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Can Adding Risperidone to Antidepressant Therapy Relieve Persistent Symptoms of Depression? FREE

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The summary below is from the full report titled “Risperidone for Treatment-Refractory Major Depressive Disorder. A Randomized Trial.” It is in the 6 November 2007 issue of Annals of Internal Medicine (volume 147, pages 593-602). The authors are R.A. Mahmoud, G.J. Pandina, I. Turkoz, C. Kosik-Gonzalez, C.M. Canuso, M.J. Kujawa, and G.M. Gharabawi-Garibaldi.

Ann Intern Med. 2007;147(9):I-34. doi:10.7326/0003-4819-147-9-200711060-00001
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What is the problem and what is known about it so far?

Major depression is a persistent sadness or “feeling blue” that interferes with daily activities. Common symptoms are lack of energy, change in sleep or appetite, loss of interest in activities, and thoughts of worthlessness or guilt. Sometimes the condition goes away on its own, but most people with major depression need treatment with counseling or medication (or both) to speed recovery.

Treating depression can be difficult. Antidepressant drug therapy may relieve some but not all symptoms, and it may cause troublesome adverse effects. If an antidepressant drug does not work well, doctors sometimes switch to another drug or add a second drug. Risperidone (Risperdal, Janssen, Titusville, New Jersey) is an atypical antipsychotic drug. It is sometimes used to treat depression that is resistant to other therapies. We do not know whether adding risperidone to antidepressant therapy will help patients with persistent symptoms.

Why did the researchers do this particular study?

To see whether risperidone is better than placebo for reducing symptoms in adults with persistent depression even while they are receiving antidepressant drug therapy.

Who was studied?

274 adults with major depression that was suboptimally responsive to antidepressant therapy. Most were middle-aged women (74%) who had had depression for many years.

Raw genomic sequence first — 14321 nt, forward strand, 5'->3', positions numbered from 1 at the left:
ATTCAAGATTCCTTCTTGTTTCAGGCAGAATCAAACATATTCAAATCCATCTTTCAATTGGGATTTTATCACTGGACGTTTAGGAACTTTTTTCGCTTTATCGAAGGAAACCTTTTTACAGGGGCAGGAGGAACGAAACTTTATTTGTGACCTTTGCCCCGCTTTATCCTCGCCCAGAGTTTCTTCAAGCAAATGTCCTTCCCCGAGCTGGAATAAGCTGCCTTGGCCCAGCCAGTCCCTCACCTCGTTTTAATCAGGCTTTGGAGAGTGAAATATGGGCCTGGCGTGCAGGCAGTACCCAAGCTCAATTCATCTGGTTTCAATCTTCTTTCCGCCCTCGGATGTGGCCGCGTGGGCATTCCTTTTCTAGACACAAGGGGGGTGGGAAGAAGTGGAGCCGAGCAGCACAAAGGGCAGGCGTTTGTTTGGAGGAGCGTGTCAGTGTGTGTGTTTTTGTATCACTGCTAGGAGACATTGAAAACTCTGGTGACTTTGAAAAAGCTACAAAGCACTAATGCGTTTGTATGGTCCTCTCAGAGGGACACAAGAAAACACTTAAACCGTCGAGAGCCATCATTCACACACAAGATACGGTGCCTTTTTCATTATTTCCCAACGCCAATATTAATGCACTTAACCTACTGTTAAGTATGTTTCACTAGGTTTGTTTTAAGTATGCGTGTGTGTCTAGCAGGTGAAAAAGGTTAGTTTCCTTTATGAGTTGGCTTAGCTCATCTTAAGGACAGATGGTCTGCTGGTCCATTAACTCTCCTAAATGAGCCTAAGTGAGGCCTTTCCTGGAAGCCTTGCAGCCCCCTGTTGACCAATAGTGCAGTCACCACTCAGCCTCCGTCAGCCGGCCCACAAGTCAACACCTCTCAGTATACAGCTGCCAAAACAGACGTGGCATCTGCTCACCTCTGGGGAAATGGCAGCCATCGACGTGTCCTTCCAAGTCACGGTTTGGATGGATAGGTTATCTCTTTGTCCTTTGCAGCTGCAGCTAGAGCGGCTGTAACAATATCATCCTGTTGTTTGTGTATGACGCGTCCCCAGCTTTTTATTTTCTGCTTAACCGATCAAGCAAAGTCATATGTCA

How was the study done?

Researchers followed patients on antidepressant drug therapy for 4 weeks. They then randomly assigned the patients with persistent symptoms to receive either risperidone or placebo (dummy pills). Neither the patients nor their caregivers knew the treatment assignments. After 6 weeks, the researchers compared numbers of patients without symptoms (remission) in the 2 groups.

What did the researchers find?

More patients treated with risperidone had remission of depression than those given placebo (25% vs. 11%). Risperidone caused more somnolence (5% vs. 2%) and dry mouth (5% vs. 1%) than placebo.

What were the limitations of the study?

The trial duration was short. Patients used many different antidepressant drugs. Nineteen percent of the risperidone-treated patients and 12% of the placebo-treated patients did not complete treatment.

What are the implications of the study?

Adding risperidone may relieve symptoms in some patients with prolonged and persistent depression despite treatment. Many patients, however, may continue to have symptoms and need additional or different therapies.





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